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The “Teller” pays homage to the number of banks that operated along Bristol’s aptly named “Bank Street.”

Utilizing an actual photo of the front of Merchants Exchange Bank, which stood at 524 Bank Street in 1893 for the artwork, the mural depicts a teller exchanging money with what was sure to be a longtime Bristolian. He is dressed in the fashion of the times, sporting suspenders, a white shirt, and a bow tie.

If you take a closer look at the mural, you’ll notice a high step. In an effort to replicate the actual façade of the building, the same step-up has been included. It is thought that early architects of the buildings in Bristol, which is in a flood zone, added the step, in anticipation of floodwaters.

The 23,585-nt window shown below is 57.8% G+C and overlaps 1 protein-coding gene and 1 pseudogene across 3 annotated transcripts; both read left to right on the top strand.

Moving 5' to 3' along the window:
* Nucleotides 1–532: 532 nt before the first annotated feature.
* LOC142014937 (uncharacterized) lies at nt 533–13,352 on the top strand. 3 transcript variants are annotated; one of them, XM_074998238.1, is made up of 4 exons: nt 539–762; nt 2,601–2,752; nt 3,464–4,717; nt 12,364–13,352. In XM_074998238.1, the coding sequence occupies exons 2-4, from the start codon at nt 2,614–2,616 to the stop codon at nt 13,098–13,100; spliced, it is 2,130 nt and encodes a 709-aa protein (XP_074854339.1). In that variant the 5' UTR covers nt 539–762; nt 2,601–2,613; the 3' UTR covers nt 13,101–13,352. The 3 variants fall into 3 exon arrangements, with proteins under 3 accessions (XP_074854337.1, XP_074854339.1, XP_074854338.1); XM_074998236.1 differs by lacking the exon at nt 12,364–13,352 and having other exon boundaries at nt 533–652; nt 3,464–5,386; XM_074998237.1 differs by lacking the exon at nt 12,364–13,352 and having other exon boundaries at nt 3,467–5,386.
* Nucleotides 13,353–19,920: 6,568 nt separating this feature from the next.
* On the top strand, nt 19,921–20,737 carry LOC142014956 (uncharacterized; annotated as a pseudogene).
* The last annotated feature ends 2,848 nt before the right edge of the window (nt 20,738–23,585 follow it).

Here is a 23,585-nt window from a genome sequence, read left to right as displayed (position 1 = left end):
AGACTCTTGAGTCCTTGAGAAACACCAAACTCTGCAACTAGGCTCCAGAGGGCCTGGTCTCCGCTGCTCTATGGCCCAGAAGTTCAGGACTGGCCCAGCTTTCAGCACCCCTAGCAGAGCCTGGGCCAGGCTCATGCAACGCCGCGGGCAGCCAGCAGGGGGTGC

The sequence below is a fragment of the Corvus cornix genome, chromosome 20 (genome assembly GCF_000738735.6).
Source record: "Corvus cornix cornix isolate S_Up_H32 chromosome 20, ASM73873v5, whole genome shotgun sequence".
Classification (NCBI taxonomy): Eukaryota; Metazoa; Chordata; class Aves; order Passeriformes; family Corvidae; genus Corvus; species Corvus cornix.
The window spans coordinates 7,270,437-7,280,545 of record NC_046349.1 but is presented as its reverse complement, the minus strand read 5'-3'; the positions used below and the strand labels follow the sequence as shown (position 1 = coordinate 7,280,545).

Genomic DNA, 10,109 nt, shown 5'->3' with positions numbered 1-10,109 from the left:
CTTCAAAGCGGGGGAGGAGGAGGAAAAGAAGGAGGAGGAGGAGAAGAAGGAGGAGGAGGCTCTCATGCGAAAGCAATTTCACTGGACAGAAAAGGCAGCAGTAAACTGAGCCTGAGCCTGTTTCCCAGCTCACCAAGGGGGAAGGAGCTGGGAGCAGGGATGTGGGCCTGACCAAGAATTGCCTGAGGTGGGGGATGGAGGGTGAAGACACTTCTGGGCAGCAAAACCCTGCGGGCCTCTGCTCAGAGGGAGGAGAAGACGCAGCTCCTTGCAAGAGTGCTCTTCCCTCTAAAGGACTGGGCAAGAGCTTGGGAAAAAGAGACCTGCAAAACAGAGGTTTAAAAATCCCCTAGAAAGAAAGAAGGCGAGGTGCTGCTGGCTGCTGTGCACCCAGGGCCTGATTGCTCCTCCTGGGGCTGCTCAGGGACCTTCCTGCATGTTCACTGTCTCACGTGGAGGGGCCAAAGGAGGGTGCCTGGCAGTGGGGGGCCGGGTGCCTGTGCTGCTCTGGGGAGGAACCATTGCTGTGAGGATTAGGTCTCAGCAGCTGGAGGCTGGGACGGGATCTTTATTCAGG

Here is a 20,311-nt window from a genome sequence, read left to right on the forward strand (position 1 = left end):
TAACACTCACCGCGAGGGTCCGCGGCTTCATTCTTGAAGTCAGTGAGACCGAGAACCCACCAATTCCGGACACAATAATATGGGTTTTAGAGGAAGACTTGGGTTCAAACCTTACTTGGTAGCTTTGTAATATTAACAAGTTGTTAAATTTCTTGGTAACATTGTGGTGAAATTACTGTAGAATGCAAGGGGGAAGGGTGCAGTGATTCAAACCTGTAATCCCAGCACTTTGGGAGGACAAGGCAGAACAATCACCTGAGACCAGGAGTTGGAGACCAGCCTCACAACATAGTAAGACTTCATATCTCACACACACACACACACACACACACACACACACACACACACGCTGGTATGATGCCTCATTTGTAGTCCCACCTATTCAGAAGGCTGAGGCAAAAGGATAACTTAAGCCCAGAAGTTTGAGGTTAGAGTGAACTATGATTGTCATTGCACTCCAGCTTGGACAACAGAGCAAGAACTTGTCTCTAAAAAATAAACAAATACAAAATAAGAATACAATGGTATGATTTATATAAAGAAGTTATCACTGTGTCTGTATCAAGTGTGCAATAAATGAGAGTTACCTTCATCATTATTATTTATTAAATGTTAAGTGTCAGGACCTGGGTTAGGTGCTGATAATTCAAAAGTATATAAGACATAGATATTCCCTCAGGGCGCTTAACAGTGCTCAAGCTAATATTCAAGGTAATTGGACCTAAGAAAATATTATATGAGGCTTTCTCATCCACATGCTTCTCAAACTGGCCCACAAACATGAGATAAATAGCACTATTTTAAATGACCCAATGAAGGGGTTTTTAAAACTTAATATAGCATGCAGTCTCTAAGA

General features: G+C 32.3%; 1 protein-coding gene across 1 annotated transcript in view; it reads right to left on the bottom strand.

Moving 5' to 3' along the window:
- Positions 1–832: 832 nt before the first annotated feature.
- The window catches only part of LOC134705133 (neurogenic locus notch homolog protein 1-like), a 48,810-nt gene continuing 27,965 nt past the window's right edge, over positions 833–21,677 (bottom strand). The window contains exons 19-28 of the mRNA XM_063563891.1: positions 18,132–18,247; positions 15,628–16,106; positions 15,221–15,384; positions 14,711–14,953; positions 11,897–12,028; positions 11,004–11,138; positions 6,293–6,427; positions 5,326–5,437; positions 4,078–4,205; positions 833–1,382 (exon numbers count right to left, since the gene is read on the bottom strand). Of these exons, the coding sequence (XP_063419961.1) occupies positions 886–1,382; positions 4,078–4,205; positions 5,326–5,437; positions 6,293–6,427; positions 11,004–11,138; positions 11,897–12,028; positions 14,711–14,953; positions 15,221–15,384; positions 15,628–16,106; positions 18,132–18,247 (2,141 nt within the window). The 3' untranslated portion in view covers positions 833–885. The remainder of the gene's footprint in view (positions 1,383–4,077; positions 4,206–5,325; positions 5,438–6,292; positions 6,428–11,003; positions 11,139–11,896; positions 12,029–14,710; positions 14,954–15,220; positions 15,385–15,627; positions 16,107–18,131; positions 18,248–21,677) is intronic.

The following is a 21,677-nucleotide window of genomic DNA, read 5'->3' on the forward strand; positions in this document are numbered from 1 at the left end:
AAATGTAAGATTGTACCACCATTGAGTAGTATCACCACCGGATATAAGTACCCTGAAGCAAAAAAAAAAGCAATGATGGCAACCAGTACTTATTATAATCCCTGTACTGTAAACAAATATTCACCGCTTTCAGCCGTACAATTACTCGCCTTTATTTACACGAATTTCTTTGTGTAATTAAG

In those early days of Bristol’s existence, tellers wore visors and stood behind steel bars (a safety measure, no doubt) while making transactions. Behind the teller stands a safe, where much of the bank’s money was locked away safely. In Bristol, like most cities in those days, banks were the heart and soul of the community.

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